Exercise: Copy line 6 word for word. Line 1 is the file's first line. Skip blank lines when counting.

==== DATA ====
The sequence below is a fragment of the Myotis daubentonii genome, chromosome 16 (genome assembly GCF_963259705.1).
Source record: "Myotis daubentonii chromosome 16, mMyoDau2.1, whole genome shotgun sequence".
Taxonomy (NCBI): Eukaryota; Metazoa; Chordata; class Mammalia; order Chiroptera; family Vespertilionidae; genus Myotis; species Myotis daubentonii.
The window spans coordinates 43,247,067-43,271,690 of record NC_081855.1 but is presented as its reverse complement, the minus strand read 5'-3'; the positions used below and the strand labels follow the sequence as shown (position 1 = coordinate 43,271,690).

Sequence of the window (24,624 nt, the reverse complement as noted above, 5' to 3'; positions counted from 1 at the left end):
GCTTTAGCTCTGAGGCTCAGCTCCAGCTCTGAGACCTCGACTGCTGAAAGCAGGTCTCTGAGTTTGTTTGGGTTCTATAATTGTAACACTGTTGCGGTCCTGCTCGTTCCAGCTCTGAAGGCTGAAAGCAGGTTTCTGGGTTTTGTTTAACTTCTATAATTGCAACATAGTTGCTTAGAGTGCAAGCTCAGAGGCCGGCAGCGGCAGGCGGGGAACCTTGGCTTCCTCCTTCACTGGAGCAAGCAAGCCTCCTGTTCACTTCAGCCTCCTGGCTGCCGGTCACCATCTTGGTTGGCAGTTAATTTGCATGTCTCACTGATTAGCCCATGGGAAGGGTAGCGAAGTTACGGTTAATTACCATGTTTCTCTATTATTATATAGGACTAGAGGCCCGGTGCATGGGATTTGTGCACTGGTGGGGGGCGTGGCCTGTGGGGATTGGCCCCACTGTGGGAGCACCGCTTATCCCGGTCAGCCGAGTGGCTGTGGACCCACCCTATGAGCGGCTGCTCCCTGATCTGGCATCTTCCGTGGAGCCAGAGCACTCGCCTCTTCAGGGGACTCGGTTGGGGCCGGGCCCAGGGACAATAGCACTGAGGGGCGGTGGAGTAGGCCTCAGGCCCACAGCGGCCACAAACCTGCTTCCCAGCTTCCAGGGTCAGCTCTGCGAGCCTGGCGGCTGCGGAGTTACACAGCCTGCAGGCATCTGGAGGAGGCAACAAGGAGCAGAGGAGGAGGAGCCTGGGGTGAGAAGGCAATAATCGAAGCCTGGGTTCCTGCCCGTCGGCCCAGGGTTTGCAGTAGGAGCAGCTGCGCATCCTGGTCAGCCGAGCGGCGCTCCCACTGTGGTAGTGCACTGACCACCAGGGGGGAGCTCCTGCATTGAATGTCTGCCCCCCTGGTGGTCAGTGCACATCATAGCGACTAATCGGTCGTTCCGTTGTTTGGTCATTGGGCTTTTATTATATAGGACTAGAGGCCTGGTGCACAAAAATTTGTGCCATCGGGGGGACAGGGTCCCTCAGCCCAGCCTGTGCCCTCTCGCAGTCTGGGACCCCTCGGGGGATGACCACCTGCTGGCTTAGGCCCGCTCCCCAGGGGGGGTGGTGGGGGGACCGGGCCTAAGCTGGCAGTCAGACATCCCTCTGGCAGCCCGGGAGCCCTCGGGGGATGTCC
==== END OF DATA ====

GCTTTAGCTCTGAGGCTCAGCTCCAGCTCTGAGACCTCGACTGCTGAAAGCAGGTCTCTGAGTTTGTTTGGGTTCTATAATTGTAACACTGTTGCGGTCCTGCTCGTTCCAGCTCTGAAGGCTGAAAGCAGGTTTCTGGGTTTTGTTTAACTTCTATAATTGCAACATAGTTGCTTAGAGTGCAAGCTCAGAGGCCGGCAGCGGCAGGCGGGGAACCTTGGCTTCCTCCTTCACTGGAGCAAGCAAGCCTCCTGTTCACTTCAGCCTCCTGGCTGCCGGTCACCATCTTGGTTGGCAGTTAATTTGCATGTCTCACTGATTAGCCCATGGGAAGGGTAGCGAAGTTACGGTTAATTACCATGTTTCTCTATTATTATATAGGACTAGAGGCCCGGTGCATGGGATTTGTGCACTGGTGGGGGGCGTGGCCTGTGGGGATTGGCCCCACTGTGGGAGCACCGCTTATCCCGGTCAGCCGAGTGGCTGTGGACCCACCCTATGAGCGGCTGCTCCCTGATCTGGCATCTTCCGTGGAGCCAGAGCACTCGCCTCTTCAGGGGACTCGGTTGGGGCCGGGCCCAGGGACAATAGCACTGAGGGGCGGTGGAGTAGGCCTCAGGCCCACAGCGGCCACAAACCTGCTTCCCAGCTTCCAGGGTCAGCTCTGCGAGCCTGGCGGCTGCGGAGTTACACAGCCTGCAGGCATCTGGAGGAGGCAACAAGGAGCAGAGGAGGAGGAGCCTGGGGTGAGAAGGCAATAATCGAAGCCTGGGTTCCTGCCCGTCGGCCCAGGGTTTGCAGTAGGAGCAGCTGCGCATCCTGGTCAGCCGAGCGGCGCTCCCACTGTGGTAGTGCACTGACCACCAGGGGGGAGCTCCTGCATTGAATGTCTGCCCCCCTGGTGGTCAGTGCACATCATAGCGACTAATCGGTCGTTCCGTTGTTTGGTCATTGGGCTTTTATTATATAGGACTAGAGGCCTGGTGCACAAAAATTTGTGCCATCGGGGGGACAGGGTCCCTCAGCCCAGCCTGTGCCCTCTCGCAGTCTGGGACCCCTCGGGGGATGACCACCTGCTGGCTTAGGCCCGCTCCCCAGGGGGGGTGGTGGGGGGACCGGGCCTAAGCTGGCAGTCAGACATCCCTCTGGCAGCCCGGGAGCCCTCGGGGGATGTCC